The top 10 crystal oscillators from SnapEDA
A crystal oscillator is an electronic circuit that generates an electrical signal with a very precise frequency. To achieve this, it uses the mechanical resonance of a vibrating crystal made of piezoelectric material.
The first crystal oscillator was invented in the late 1920s by Walter Guyton Cady who was interested in submarine detection with ultrasonic waves. He suggested that a piezoelectric resonator could be used as a frequency reference, a coupling device between circuits, or a filter.
Crystal oscillators are the most common type of linear oscillators. They are most commonly made of quartz, which sets the frequency at which a specific oscillator works. These devices are used in microcontrollers and microprocessors for providing the clock signals and other industrial applications such as computers, radios, clocks, watches, TVs and more.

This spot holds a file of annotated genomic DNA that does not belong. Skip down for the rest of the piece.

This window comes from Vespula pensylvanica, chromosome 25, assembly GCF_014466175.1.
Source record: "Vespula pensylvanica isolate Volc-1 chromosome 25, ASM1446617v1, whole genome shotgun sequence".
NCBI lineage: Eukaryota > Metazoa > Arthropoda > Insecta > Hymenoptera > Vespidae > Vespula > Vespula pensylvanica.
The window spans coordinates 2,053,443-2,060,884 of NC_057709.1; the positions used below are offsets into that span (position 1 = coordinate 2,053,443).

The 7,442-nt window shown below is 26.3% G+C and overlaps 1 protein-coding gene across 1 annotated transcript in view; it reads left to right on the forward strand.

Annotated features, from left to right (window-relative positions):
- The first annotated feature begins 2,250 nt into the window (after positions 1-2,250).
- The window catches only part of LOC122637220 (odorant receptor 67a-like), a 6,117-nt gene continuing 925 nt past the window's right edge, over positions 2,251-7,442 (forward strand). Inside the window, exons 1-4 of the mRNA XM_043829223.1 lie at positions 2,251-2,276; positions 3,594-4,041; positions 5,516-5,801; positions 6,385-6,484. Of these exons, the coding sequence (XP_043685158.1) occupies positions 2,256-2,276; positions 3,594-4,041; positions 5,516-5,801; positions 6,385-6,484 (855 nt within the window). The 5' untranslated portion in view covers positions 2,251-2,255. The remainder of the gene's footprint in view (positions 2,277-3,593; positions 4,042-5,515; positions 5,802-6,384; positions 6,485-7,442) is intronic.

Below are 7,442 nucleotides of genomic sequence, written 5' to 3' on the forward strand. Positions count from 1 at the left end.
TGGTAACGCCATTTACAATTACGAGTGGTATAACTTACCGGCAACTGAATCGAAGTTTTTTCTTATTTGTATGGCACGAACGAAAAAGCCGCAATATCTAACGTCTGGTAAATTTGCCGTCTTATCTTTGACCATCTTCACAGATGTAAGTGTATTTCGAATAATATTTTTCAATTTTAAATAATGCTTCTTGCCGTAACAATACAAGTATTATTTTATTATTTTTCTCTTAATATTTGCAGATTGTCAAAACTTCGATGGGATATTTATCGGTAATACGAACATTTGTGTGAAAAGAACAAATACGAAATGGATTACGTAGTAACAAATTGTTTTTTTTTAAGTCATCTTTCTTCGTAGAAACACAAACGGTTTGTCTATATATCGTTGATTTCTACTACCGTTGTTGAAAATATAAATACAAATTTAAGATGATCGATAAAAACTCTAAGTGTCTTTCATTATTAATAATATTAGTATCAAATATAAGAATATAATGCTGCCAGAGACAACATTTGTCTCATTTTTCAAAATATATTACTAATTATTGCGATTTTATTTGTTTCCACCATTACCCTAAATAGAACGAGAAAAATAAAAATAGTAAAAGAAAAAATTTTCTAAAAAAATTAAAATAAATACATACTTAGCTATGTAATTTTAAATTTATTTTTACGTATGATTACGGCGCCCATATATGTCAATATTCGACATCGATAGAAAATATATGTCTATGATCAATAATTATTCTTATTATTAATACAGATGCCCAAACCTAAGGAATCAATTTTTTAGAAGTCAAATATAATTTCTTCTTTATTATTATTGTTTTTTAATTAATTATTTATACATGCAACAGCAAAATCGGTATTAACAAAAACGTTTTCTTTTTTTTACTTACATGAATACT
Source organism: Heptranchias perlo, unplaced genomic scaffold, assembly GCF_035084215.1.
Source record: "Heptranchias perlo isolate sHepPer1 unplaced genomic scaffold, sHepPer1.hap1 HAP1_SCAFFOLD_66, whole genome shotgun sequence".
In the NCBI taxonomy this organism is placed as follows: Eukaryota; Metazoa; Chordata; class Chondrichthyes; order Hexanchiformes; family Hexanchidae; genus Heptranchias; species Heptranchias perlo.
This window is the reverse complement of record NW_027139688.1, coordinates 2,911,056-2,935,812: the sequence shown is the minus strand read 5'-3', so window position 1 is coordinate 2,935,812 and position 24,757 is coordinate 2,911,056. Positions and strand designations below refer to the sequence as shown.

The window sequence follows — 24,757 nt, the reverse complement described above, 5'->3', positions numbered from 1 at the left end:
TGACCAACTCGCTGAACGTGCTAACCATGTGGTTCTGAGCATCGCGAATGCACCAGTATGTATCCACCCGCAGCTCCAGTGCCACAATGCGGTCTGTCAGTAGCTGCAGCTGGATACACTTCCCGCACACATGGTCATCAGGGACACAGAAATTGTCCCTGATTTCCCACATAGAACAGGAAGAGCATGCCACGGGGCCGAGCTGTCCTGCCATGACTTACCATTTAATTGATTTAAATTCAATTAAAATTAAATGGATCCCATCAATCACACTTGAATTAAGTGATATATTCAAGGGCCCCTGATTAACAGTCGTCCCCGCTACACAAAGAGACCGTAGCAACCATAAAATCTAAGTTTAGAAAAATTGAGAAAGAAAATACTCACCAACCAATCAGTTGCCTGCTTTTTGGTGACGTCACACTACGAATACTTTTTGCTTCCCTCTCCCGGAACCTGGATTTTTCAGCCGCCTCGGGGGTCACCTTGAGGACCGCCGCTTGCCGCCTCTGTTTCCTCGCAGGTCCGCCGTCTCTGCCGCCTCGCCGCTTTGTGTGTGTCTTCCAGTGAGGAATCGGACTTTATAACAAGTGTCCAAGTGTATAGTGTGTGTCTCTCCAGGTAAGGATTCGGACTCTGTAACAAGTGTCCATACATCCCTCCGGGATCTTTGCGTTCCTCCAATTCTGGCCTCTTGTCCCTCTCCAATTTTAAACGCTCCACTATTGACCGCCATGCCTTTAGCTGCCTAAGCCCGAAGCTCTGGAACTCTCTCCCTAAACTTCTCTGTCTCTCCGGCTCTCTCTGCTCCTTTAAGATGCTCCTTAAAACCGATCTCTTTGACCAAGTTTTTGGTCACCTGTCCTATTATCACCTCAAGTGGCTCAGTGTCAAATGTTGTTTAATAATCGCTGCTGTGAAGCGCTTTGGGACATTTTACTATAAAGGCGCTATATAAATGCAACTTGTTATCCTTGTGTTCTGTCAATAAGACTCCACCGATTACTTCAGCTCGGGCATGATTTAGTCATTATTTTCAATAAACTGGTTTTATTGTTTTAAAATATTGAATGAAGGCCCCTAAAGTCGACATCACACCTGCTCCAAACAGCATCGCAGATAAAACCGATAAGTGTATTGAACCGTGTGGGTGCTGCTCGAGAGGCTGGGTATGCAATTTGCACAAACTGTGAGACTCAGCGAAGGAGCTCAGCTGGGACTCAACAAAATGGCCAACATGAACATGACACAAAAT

There are different types of crystal oscillator circuits such as the Colpitts Crystal Oscillator which normally uses a common collector amplifier, Pierce Crystal Oscillator which uses transistors and FETs, the Butler oscillator which is a crystal-controlled oscillator and the Tri-tet oscillator which is a crystal-controlled vacuum tube oscillator circuit. The Pierce oscillator configuration is commonly used because of cost, size, stability, and easy implementation. It includes a resistor, two capacitors, a single digital inverter, along with the quartz crystal.
When designing a crystal oscillator circuit you should think in terms of the crystal’s internal series resistance. The equivalent series resistance that the crystal is seeing must be equal to or less than the crystal’s internal series resistance to get the best frequency stability. You can also include extra elements to avoid oscillation from happening when power is applied.
Let’s take a look at the top 10 Crystal Oscillators on SnapEDA!
Note: This data is based on downloads of symbols & footprints on SnapEDA. Browse more crystal oscillators here.
Read more: The top 10 crystal oscillators from SnapEDA